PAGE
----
I spent much of my bank holiday weekend snoozing on a chair in front of the cricket. Well, I suppose that’s not entirely true: I spent much of my bank holiday weekend either out exercising, or snoozing on a chair in front of the cricket. As well as all the snoozing, I managed to squeeze in a parkrun (5km), a swim and another run of a little over 6 miles with my running club. That's not too shabby in a three day weekend that also included a Eurovision party (don't ask).
It’s been four weeks now since London, and that parkrun on Saturday was the first run since where I didn’t still feel the marathon in my legs… it was also the first in several weeks where I consciously tried to work my way back up though the gears to shake marathon pace out of my system. 23:37 is still quite a bit slower than I want to be running, but it’s a good five minutes faster than I have been running parkrun for the last few months.
As for the snoozing….. well, one of the most common, “invisible” symptoms of multiple sclerosis is fatigue. It’s “invisible” because it’s not really something that anyone else can see, and yet for lots of people, it can be devastating. Can you imagine not being able to summon the energy to even get out of bed, never mind to leave the house? Can you imagine needing a blue disabled badge for your car before you can even contemplate a trip to the supermarket? Can you imagine then being abused by people for parking in that disabled space just because they can’t see anything wrong with you?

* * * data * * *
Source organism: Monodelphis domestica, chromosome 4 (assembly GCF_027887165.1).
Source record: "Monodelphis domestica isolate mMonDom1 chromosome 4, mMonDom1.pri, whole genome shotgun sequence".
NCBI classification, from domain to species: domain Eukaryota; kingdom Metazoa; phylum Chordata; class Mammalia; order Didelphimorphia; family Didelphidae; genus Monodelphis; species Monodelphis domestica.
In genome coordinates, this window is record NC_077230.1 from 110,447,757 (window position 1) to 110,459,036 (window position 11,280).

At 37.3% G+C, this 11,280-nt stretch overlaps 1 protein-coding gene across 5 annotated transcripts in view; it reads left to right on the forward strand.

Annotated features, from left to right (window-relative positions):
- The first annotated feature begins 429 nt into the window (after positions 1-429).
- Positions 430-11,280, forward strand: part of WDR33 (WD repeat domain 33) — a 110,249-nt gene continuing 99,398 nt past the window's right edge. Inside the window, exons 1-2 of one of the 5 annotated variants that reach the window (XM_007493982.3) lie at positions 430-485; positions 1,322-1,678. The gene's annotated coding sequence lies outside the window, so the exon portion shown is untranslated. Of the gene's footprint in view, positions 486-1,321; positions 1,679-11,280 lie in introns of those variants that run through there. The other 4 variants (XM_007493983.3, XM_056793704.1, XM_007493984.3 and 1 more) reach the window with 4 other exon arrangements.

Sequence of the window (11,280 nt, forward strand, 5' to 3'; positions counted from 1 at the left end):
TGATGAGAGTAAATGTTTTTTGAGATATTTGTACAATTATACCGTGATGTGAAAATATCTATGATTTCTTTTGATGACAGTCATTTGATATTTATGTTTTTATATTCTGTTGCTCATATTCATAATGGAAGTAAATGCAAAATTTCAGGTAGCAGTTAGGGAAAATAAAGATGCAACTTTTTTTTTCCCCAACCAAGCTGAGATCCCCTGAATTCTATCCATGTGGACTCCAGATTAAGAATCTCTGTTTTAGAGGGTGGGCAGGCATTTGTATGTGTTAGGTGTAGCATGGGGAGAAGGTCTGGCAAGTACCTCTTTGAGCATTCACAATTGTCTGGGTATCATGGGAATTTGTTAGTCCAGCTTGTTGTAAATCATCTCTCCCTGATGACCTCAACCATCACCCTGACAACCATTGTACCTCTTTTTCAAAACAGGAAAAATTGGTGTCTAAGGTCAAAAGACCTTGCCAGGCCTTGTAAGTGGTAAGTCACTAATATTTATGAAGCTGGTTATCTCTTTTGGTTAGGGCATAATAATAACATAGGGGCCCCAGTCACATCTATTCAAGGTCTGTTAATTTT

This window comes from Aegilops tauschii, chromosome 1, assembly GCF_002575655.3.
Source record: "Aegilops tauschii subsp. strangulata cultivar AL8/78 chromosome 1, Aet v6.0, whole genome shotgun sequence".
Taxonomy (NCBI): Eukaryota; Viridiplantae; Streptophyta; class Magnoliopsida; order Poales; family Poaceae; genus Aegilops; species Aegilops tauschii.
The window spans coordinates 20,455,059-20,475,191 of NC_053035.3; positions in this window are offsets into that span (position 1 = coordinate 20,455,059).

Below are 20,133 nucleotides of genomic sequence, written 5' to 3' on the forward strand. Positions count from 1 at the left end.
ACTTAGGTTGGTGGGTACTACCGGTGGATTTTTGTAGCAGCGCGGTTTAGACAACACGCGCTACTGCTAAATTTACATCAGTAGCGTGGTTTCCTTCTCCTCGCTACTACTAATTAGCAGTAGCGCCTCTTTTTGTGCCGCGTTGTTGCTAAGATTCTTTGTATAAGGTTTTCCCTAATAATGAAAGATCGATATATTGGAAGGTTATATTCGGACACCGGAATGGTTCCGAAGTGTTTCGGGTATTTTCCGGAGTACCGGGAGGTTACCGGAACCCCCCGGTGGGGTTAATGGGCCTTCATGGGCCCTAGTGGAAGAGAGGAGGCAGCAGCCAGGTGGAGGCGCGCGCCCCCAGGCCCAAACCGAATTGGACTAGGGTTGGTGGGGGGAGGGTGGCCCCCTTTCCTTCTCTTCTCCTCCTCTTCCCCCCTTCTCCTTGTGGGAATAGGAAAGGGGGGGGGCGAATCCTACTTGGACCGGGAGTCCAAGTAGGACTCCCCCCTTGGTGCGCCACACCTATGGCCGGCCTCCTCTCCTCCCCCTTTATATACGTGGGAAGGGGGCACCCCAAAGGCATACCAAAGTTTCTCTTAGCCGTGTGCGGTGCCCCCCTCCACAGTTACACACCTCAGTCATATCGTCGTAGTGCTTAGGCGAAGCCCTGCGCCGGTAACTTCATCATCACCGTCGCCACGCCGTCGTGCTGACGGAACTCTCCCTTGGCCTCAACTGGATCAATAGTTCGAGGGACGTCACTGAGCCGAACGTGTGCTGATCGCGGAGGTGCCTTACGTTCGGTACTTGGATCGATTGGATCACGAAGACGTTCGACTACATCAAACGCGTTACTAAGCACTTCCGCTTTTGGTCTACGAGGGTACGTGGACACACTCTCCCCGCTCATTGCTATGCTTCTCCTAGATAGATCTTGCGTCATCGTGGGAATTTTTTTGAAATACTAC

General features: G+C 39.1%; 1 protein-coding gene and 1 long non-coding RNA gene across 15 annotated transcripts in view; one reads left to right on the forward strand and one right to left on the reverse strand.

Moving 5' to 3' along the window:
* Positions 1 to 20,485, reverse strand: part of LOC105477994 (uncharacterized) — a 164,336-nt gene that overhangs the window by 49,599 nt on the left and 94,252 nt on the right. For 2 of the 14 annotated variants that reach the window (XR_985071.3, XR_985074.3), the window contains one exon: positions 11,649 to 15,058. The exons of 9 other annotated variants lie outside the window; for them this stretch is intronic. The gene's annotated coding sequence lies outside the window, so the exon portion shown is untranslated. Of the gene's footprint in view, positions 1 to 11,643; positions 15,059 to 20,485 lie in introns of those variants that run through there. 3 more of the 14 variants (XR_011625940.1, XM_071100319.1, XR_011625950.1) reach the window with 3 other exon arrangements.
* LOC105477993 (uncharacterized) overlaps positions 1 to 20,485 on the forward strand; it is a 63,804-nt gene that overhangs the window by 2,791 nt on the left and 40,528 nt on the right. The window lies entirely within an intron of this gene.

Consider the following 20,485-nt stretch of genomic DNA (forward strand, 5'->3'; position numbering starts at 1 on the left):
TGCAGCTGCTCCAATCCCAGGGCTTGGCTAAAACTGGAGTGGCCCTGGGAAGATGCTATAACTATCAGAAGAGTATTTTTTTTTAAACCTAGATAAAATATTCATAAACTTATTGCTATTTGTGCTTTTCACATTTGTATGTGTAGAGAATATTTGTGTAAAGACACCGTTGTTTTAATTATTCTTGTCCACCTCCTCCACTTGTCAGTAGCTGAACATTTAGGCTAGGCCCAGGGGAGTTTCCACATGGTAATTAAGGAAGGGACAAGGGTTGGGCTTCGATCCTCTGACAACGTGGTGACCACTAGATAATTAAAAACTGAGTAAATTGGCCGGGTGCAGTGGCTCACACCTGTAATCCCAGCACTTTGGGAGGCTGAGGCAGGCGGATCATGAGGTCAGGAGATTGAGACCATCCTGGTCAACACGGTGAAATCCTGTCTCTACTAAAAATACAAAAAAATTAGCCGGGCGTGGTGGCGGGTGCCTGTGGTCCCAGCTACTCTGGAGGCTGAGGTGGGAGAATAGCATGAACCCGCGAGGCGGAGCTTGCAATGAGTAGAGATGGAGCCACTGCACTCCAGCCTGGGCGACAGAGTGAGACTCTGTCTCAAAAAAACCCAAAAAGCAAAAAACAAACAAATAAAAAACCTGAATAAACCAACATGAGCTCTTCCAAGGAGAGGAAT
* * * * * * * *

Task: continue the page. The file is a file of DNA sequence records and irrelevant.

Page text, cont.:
Clearly, given that I’ve just run a marathon, my fatigue is nowhere near those sorts of levels. Even so, sometimes it feels as though a switch has been flicked and I just run out of power and basically all I’m good for is sleep. This was one of those sorts of weekends. Energy output > Energy reserves = Power down.
Mind you, I can remember my dad coming home from work in the evening and falling asleep in front of the telly before dinner. We used to laugh at the way he would start snoring into the newspaper and would then be all grumpy when he woke up, denying that he had even been asleep in the first place. Given that he would have been about my age at the time, and I find myself doing more or less exactly the same thing now...I’m not laughing so much these days.
I suppose it’s entirely possible that the reason I find myself spending my bank holiday weekend afternoons snoozing is because I’m a 41 year old man sitting in a warm dapple of sunshine watching a game of cricket on the telly after lunch and nothing at all to do with my MS.
Yeah, let’s go with that.
Accepting the stick man
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